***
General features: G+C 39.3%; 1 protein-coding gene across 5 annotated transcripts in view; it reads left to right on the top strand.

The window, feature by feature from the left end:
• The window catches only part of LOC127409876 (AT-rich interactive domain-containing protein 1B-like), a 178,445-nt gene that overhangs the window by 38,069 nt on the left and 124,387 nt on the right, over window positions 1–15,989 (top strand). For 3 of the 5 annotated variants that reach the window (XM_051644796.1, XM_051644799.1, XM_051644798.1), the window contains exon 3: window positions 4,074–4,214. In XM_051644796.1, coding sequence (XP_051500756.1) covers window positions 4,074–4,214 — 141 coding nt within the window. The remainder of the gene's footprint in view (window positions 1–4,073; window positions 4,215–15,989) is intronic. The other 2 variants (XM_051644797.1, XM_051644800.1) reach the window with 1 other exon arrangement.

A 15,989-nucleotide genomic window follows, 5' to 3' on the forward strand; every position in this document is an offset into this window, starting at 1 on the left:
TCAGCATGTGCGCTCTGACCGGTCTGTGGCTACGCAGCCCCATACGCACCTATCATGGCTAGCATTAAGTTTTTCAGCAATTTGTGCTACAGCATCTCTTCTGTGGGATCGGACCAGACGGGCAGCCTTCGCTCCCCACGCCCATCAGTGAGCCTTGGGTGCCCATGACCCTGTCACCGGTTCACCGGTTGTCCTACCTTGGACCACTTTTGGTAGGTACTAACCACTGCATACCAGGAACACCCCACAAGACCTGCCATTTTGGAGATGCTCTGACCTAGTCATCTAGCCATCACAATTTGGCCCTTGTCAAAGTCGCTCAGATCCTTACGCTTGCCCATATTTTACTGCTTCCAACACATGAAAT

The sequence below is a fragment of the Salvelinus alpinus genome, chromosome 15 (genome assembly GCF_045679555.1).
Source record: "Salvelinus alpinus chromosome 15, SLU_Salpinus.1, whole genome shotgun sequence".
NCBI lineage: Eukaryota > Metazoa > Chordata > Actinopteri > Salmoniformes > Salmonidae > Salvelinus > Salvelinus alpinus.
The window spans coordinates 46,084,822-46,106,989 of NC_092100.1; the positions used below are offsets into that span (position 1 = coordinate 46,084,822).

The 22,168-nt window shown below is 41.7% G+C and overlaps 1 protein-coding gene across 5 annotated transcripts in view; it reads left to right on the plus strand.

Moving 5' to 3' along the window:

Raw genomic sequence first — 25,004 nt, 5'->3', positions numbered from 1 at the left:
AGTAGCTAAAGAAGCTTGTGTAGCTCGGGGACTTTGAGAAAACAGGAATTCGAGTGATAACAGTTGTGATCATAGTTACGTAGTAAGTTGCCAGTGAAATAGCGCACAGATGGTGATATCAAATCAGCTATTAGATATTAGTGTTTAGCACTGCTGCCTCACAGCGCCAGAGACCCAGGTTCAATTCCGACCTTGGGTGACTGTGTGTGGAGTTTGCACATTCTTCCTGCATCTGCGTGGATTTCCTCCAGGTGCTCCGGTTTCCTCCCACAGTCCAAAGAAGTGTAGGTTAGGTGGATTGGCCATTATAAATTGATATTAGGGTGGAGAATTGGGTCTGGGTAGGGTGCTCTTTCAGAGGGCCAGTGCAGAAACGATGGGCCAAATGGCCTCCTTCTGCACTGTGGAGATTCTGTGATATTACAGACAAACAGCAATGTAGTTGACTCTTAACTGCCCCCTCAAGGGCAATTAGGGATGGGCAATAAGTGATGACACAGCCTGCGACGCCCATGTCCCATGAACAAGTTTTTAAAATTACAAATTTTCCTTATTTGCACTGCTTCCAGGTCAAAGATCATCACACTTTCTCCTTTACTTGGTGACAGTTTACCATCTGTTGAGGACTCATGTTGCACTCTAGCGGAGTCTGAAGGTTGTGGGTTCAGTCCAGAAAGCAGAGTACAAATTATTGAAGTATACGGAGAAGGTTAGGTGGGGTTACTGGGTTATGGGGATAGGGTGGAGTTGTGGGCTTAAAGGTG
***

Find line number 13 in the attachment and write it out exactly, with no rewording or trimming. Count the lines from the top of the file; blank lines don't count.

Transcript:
AGTAGCTAAAGAAGCTTGTGTAGCTCGGGGACTTTGAGAAAACAGGAATTCGAGTGATAACAGTTGTGATCATAGTTACGTAGTAAGTTGCCAGTGAAATAGCGCACAGATGGTGATATCAAATCAGCTATTAGATATTAGTGTTTAGCACTGCTGCCTCACAGCGCCAGAGACCCAGGTTCAATTCCGACCTTGGGTGACTGTGTGTGGAGTTTGCACATTCTTCCTGCATCTGCGTGGATTTCCTCCAGGTGCTCCGGTTTCCTCCCACAGTCCAAAGAAGTGTAGGTTAGGTGGATTGGCCATTATAAATTGATATTAGGGTGGAGAATTGGGTCTGGGTAGGGTGCTCTTTCAGAGGGCCAGTGCAGAAACGATGGGCCAAATGGCCTCCTTCTGCACTGTGGAGATTCTGTGATATTACAGACAAACAGCAATGTAGTTGACTCTTAACTGCCCCCTCAAGGGCAATTAGGGATGGGCAATAAGTGATGACACAGCCTGCGACGCCCATGTCCCATGAACAAGTTTTTAAAATTACAAATTTTCCTTATTTGCACTGCTTCCAGGTCAAAGATCATCACACTTTCTCCTTTACTTGGTGACAGTTTACCATCTGTTGAGGACTCATGTTGCACTCTAGCGGAGTCTGAAGGTTGTGGGTTCAGTCCAGAAAGCAGAGTACAAATTATTGAAGTATACGGAGAAGGTTAGGTGGGGTTACTGGGTTATGGGGATAGGGTGGAGTTGTGGGCTTAAAGGTG